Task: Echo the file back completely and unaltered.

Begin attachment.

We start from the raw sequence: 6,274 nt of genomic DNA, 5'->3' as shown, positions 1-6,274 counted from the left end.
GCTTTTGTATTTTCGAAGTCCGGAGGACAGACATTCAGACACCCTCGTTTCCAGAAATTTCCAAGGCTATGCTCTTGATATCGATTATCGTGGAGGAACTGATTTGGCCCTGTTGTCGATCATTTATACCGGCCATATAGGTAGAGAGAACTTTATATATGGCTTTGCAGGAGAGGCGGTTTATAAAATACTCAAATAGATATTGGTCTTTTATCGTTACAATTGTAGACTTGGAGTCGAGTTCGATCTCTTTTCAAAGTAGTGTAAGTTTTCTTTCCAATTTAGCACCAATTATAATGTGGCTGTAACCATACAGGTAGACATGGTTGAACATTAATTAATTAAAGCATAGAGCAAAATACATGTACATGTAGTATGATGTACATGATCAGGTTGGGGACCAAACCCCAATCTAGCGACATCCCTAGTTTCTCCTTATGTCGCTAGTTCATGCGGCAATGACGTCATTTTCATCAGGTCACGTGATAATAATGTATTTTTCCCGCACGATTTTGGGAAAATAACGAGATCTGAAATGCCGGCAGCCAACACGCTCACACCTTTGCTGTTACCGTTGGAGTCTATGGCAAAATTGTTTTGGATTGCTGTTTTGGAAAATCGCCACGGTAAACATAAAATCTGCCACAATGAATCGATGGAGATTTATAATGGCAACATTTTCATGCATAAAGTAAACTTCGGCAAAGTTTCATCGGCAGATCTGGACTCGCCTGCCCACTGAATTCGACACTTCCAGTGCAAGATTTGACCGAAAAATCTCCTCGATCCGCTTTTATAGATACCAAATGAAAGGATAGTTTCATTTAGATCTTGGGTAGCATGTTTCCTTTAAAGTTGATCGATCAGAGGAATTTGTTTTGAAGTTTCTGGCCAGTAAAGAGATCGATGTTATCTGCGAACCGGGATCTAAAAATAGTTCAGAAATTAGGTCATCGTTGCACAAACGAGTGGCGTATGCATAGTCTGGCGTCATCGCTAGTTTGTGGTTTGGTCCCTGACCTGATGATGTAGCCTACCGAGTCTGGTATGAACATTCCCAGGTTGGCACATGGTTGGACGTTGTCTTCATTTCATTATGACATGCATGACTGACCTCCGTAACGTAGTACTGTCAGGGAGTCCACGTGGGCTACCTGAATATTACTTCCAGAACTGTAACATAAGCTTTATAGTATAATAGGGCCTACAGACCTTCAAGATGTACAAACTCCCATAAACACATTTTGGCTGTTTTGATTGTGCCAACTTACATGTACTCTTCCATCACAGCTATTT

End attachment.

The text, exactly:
We start from the raw sequence: 6,274 nt of genomic DNA, 5'->3' as shown, positions 1-6,274 counted from the left end.
GCTTTTGTATTTTCGAAGTCCGGAGGACAGACATTCAGACACCCTCGTTTCCAGAAATTTCCAAGGCTATGCTCTTGATATCGATTATCGTGGAGGAACTGATTTGGCCCTGTTGTCGATCATTTATACCGGCCATATAGGTAGAGAGAACTTTATATATGGCTTTGCAGGAGAGGCGGTTTATAAAATACTCAAATAGATATTGGTCTTTTATCGTTACAATTGTAGACTTGGAGTCGAGTTCGATCTCTTTTCAAAGTAGTGTAAGTTTTCTTTCCAATTTAGCACCAATTATAATGTGGCTGTAACCATACAGGTAGACATGGTTGAACATTAATTAATTAAAGCATAGAGCAAAATACATGTACATGTAGTATGATGTACATGATCAGGTTGGGGACCAAACCCCAATCTAGCGACATCCCTAGTTTCTCCTTATGTCGCTAGTTCATGCGGCAATGACGTCATTTTCATCAGGTCACGTGATAATAATGTATTTTTCCCGCACGATTTTGGGAAAATAACGAGATCTGAAATGCCGGCAGCCAACACGCTCACACCTTTGCTGTTACCGTTGGAGTCTATGGCAAAATTGTTTTGGATTGCTGTTTTGGAAAATCGCCACGGTAAACATAAAATCTGCCACAATGAATCGATGGAGATTTATAATGGCAACATTTTCATGCATAAAGTAAACTTCGGCAAAGTTTCATCGGCAGATCTGGACTCGCCTGCCCACTGAATTCGACACTTCCAGTGCAAGATTTGACCGAAAAATCTCCTCGATCCGCTTTTATAGATACCAAATGAAAGGATAGTTTCATTTAGATCTTGGGTAGCATGTTTCCTTTAAAGTTGATCGATCAGAGGAATTTGTTTTGAAGTTTCTGGCCAGTAAAGAGATCGATGTTATCTGCGAACCGGGATCTAAAAATAGTTCAGAAATTAGGTCATCGTTGCACAAACGAGTGGCGTATGCATAGTCTGGCGTCATCGCTAGTTTGTGGTTTGGTCCCTGACCTGATGATGTAGCCTACCGAGTCTGGTATGAACATTCCCAGGTTGGCACATGGTTGGACGTTGTCTTCATTTCATTATGACATGCATGACTGACCTCCGTAACGTAGTACTGTCAGGGAGTCCACGTGGGCTACCTGAATATTACTTCCAGAACTGTAACATAAGCTTTATAGTATAATAGGGCCTACAGACCTTCAAGATGTACAAACTCCCATAAACACATTTTGGCTGTTTTGATTGTGCCAACTTACATGTACTCTTCCATCACAGCTATTT